A much steeper climb

What a missed opportunity! Trump lied throughout the debate, failed to answer moderator questions, and left a lot of room for Biden to counter his false claims and demagoguery. Trump did nothing to help himself in this debate. He was dreadful.

But Biden’s performance wasn’t up to snuff either. He appeared old, lacking in energy and inarticulate which were the perceptions that Biden and his advisors wanted to dispel coming into the debate.

His failure to do so makes the climb to a second term, not impossible, but much steeper for sure. How much? We don’t know at this point. We’ll find out more in the coming week or two. What we do know is that Trump’s miserable performance tonight gives us further evidence of the overarching imperative to do whatever is necessary, including changing horses in midstream, to defeat him.

Time to step down

Joe Biden should step down. And he could leave with a good measure of dignity and the applause of many that he did much that was good for the country while in the White House. In his first three years he registered a sizable number of legislative and political successes and shined a light on the existential danger to democracy and democratic governance as well as governed with a sense of dignity and compassion.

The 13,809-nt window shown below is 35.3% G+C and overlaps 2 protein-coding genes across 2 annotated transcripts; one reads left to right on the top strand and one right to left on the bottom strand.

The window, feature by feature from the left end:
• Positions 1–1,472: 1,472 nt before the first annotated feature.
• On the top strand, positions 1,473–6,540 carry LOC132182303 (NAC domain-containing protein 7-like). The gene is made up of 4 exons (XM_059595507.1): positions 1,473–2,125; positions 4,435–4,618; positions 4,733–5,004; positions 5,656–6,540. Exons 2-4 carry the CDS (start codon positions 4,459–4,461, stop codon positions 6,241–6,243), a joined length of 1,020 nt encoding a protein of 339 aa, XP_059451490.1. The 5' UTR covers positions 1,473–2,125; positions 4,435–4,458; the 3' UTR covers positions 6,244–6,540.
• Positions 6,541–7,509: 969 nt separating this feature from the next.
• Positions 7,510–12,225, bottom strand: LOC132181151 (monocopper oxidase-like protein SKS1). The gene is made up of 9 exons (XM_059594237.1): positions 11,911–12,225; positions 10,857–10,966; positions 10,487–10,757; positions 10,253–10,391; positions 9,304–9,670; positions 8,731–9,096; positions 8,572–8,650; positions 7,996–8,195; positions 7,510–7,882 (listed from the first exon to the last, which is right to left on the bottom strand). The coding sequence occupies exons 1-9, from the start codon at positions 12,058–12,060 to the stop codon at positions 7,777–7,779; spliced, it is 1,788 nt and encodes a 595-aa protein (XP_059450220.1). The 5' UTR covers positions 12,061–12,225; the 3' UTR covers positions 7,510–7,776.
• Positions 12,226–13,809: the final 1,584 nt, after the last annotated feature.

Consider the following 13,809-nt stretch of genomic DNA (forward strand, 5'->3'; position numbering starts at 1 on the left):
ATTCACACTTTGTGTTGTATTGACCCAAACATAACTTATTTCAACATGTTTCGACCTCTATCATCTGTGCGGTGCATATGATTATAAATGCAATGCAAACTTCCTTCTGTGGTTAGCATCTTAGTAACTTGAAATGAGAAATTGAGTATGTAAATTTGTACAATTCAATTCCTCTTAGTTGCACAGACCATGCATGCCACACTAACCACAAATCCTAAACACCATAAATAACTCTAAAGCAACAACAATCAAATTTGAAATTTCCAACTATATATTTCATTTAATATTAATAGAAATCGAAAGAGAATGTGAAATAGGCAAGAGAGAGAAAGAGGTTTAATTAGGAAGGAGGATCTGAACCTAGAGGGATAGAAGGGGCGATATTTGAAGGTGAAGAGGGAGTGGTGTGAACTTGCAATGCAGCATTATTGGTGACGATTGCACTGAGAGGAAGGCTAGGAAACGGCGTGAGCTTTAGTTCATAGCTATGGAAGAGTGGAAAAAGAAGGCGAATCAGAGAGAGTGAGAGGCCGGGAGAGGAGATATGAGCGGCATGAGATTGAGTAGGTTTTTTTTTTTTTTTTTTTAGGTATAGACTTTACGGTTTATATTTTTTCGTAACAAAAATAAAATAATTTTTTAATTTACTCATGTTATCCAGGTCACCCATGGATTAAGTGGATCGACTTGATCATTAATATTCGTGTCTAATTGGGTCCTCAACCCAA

In this, his final year, the same cannot be said. Between his handling (or mishandling) of the genocidal like response of Netanyahu to the horrendous murder of 1200 people, mainly Jewish Israelis, in Israel on October 7 and his ineffectual campaign for a second term, capped off by his disastrous debate performance last night, he has lost the confidence of much of his Democratic Party constituency and many others Americans.

So much so that he would be well advised by his family and closest advisors to forgo his bid for a second term, thereby allowing the Democratic Party to choose someone else in his place at its coming convention later this summer. The stakes in this election are too high to roll the dice with the hope that Biden will recover the confidence of millions and cross the finish line first in November.